Lean Transformation Improves Efficiency of Virginia Tech Pallet and Container Testing Lab, Prepares Graduates for Industry
The William H. Sardo Jr. Pallet and Container Testing Laboratory is the most comprehensive pallet testing and research lab in the United States. Here, students can get real-world, hands-on experience in lean management techniques while preparing for careers dealing with packaging, pallets, and supply chain management. We recently caught up with Dr. Laszlo Horvath, Director at Center for Packaging and Unit Load Design (CPULD), Virginia Tech, to discuss the laboratory’s recent lean transformation.
“It is an interesting story,” Horvath begins candidly. “University laboratories are not known for efficiency. We do great work, but honestly, people go into the lab and start working on their projects in an ad hoc manner. It’s not like an industrial process where everything is organized, with standard operating procedures.”
When he took over as director, the lab had long thrived on the time-honored approach of native intelligence. Highly experienced lab managers knew precisely where everything was – like a veteran mechanic who knows the location of each tool in his hopelessly cluttered shop. For someone new entering the laboratory, however, finding things could be daunting. Horvath says that he was initially frustrated, which culminated in a new approach to organizing and managing the lab.
Things have changed for the better. “We moved a lot of equipment around to create manufacturing cells to support testing,” he continues. “We created standardized operating procedures for all significant activities, including energy control procedures and safety procedures.” New students now require seven hours of training before they can enter the lab.
The organization of the lab includes standard lean features such as color-coding. Tools and their corresponding locations on the wall pegboard are color-matched with shadow markings to facilitate the return of equipment to the correct place. “We make every single process, every single part of the lab visual,” Horvath continues, “so we don’t have drawers, for example, to hide things.” Finding things is more manageable when everything is visible. CPULD utilizes kanban systems and kaizen rapid improvement events.
Another lean exercise involved utilizing digital data collection. Students now use iPads to collect data, which are synced to the server to eliminate data loss. CHEP, the global leader in pallet rental, was impressed to the extent that it replicated the data collection process for its innovation center in Orlando, Florida.
Training students in a lean mindset is critical. He notes that many companies fail – one study suggested that 80% of companies are unsuccessful in completing a lean transformation. It can be challenging to sustain. For example, the managers leading the initiative may get promoted or leave, resulting in stalled momentum.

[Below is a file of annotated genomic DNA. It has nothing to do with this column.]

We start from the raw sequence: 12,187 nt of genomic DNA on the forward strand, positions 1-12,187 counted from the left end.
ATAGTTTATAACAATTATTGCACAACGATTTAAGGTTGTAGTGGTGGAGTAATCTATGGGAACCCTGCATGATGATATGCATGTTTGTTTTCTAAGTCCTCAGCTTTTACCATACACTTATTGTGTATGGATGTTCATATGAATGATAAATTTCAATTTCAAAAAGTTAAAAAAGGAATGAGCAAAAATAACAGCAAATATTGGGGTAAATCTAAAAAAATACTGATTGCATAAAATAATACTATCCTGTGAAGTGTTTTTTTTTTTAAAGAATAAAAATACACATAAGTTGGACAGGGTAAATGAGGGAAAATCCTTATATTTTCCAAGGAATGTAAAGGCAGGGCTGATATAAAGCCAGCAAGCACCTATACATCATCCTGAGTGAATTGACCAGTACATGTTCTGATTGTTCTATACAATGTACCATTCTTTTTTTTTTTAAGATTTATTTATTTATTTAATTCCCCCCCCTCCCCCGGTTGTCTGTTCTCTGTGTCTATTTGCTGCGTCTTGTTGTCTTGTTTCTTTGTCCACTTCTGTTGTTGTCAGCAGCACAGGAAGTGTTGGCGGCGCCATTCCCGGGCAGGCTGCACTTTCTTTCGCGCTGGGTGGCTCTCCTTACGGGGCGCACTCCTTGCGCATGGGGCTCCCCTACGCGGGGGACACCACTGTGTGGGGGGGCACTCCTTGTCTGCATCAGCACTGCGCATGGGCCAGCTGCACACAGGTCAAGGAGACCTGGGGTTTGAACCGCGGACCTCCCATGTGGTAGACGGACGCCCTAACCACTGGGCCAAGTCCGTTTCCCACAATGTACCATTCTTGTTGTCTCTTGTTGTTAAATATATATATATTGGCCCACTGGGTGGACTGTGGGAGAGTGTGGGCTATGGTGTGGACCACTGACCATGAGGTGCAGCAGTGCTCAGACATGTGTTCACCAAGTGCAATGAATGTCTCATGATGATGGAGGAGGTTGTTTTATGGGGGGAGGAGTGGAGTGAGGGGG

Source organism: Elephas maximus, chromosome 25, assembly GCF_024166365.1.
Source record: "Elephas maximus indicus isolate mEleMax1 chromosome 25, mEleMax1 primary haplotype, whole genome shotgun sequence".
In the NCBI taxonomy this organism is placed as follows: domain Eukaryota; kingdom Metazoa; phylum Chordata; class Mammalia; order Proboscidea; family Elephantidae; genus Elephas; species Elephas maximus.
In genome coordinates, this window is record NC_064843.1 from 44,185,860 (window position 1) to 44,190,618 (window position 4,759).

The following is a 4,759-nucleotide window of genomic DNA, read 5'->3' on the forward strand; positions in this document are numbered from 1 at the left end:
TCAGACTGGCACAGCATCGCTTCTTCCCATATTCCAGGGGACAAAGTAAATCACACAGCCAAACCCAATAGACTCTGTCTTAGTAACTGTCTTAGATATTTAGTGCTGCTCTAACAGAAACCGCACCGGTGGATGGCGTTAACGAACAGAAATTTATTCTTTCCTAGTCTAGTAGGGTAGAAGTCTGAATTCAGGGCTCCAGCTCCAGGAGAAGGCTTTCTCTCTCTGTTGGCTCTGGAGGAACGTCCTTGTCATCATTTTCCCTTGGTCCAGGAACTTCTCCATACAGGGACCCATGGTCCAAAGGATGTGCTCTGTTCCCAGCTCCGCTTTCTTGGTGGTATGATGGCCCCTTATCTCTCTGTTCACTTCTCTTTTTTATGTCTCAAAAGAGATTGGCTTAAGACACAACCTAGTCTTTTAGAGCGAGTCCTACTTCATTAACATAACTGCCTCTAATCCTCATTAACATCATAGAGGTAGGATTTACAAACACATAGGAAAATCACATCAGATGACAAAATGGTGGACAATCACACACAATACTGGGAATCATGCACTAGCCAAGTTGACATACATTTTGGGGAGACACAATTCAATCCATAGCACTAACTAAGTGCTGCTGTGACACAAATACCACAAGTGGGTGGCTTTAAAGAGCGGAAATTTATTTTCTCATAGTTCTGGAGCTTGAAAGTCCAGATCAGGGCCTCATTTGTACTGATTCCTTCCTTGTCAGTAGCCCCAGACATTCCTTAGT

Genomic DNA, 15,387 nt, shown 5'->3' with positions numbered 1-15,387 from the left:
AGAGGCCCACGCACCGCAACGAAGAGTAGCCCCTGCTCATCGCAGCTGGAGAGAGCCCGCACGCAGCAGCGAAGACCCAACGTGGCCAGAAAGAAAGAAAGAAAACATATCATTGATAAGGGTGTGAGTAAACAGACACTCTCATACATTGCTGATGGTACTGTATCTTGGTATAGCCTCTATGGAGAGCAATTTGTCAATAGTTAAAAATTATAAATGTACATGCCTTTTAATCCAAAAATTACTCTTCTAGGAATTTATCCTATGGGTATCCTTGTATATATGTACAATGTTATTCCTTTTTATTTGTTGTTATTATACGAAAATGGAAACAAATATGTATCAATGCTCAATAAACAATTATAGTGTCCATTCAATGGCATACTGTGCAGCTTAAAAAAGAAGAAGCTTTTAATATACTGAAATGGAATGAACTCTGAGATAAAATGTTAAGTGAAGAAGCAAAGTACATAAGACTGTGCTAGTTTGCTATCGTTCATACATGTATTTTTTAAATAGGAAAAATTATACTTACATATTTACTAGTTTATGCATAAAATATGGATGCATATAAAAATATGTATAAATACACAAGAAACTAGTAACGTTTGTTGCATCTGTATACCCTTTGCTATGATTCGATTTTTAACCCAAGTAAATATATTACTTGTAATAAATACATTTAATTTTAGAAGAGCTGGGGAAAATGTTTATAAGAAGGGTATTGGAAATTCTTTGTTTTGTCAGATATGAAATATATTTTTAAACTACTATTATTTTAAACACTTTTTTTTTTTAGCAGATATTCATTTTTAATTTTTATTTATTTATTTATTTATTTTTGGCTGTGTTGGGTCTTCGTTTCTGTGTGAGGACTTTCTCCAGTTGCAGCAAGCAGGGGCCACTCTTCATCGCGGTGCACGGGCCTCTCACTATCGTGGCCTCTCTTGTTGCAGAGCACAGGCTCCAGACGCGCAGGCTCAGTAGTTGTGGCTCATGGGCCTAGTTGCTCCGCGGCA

“Sometimes, you can see that the system is falling apart,” Horvath observes. “There are companies that we used to highlight as lean examples, and we don’t use them anymore because they are no longer lean.”
Organizing the facility is only the first step. To sustain a lean culture, training and ongoing management are critical. “We train students,” Horvath states. “We build this lean mentality in them, and we train for the culture.” Students are exposed to lean for four years, so when they leave, it is part of their DNA. “When they go into a facility,” he adds, “they need to have this type of structure.”
Shortcomings in Horvath’s educational journey have informed his approach. “I worked on industrial projects during my Ph. D. research, but I never gained management experience,” he says. “I always felt that was a problem.” At Virginia Tech, he wanted his students to gain management acumen.
Graduate students manage the day-to-day processes, while undergrads act as technicians in performing the testing projects. “The system works really well,” he states. Involving the undergraduates in the lean program has proven to be highly successful. They love being able to “put their own touches” to the laboratory.
“When our graduates enter the workforce,” Horvath states, “they don’t just have extensive knowledge on packaging engineering and design processes.”” With their lean training, they are ready to integrate into lean corporate settings. Or if a lean culture isn’t present, they start pushing for lean documentation. “It is quite unique for a university packaging program to focus on lean,” he observes.
Horvath tells the story of one student who went to a cosmetics firm for a job interview. She said to the employer in a straightforward way that their laboratory had a “way to go” to be more organized. While the move might have backfired, it didn’t. She was hired. He observes that companies have a feeling about whether or not their operations are at the desired level of performance. They are interested in hiring employees who can move them in the right direction.
“So that’s what we want to achieve with the students,” Horvath concludes. “We want them to gain experience. And, if we say that we are a state of the art level laboratory doing state of the art research, then we should look like one.” Thanks to its lean transformation, the William H. Sardo Jr. Pallet and Container Testing Laboratory is precisely that.